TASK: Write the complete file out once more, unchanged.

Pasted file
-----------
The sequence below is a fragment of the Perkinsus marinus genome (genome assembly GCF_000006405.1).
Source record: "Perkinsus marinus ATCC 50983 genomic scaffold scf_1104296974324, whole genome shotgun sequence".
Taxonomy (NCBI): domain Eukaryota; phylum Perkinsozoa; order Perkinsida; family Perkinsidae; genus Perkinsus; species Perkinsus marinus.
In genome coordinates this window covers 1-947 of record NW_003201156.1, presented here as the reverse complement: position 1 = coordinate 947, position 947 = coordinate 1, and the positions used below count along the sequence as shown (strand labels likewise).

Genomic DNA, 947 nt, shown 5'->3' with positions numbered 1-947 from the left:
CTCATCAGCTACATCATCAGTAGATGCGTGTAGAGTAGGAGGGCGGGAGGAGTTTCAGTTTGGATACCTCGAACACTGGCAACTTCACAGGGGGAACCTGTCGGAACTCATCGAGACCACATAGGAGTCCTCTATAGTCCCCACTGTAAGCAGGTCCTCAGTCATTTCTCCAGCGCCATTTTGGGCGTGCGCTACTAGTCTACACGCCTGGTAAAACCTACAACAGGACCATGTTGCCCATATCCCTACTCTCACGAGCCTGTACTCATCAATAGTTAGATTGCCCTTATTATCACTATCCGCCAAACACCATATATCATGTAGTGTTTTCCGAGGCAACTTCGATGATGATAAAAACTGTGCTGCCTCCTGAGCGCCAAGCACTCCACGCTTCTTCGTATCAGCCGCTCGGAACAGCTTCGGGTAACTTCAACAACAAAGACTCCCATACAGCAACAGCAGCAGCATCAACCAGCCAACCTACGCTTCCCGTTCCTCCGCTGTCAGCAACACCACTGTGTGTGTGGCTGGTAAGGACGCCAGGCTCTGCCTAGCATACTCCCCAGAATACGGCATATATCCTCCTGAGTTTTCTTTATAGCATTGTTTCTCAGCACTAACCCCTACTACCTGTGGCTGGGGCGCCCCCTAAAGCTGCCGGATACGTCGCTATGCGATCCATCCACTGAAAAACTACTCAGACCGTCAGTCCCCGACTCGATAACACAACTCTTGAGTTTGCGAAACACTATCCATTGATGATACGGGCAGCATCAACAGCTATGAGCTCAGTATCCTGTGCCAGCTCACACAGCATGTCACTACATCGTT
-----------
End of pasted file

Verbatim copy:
The sequence below is a fragment of the Perkinsus marinus genome (genome assembly GCF_000006405.1).
Source record: "Perkinsus marinus ATCC 50983 genomic scaffold scf_1104296974324, whole genome shotgun sequence".
Taxonomy (NCBI): domain Eukaryota; phylum Perkinsozoa; order Perkinsida; family Perkinsidae; genus Perkinsus; species Perkinsus marinus.
In genome coordinates this window covers 1-947 of record NW_003201156.1, presented here as the reverse complement: position 1 = coordinate 947, position 947 = coordinate 1, and the positions used below count along the sequence as shown (strand labels likewise).

Genomic DNA, 947 nt, shown 5'->3' with positions numbered 1-947 from the left:
CTCATCAGCTACATCATCAGTAGATGCGTGTAGAGTAGGAGGGCGGGAGGAGTTTCAGTTTGGATACCTCGAACACTGGCAACTTCACAGGGGGAACCTGTCGGAACTCATCGAGACCACATAGGAGTCCTCTATAGTCCCCACTGTAAGCAGGTCCTCAGTCATTTCTCCAGCGCCATTTTGGGCGTGCGCTACTAGTCTACACGCCTGGTAAAACCTACAACAGGACCATGTTGCCCATATCCCTACTCTCACGAGCCTGTACTCATCAATAGTTAGATTGCCCTTATTATCACTATCCGCCAAACACCATATATCATGTAGTGTTTTCCGAGGCAACTTCGATGATGATAAAAACTGTGCTGCCTCCTGAGCGCCAAGCACTCCACGCTTCTTCGTATCAGCCGCTCGGAACAGCTTCGGGTAACTTCAACAACAAAGACTCCCATACAGCAACAGCAGCAGCATCAACCAGCCAACCTACGCTTCCCGTTCCTCCGCTGTCAGCAACACCACTGTGTGTGTGGCTGGTAAGGACGCCAGGCTCTGCCTAGCATACTCCCCAGAATACGGCATATATCCTCCTGAGTTTTCTTTATAGCATTGTTTCTCAGCACTAACCCCTACTACCTGTGGCTGGGGCGCCCCCTAAAGCTGCCGGATACGTCGCTATGCGATCCATCCACTGAAAAACTACTCAGACCGTCAGTCCCCGACTCGATAACACAACTCTTGAGTTTGCGAAACACTATCCATTGATGATACGGGCAGCATCAACAGCTATGAGCTCAGTATCCTGTGCCAGCTCACACAGCATGTCACTACATCGTT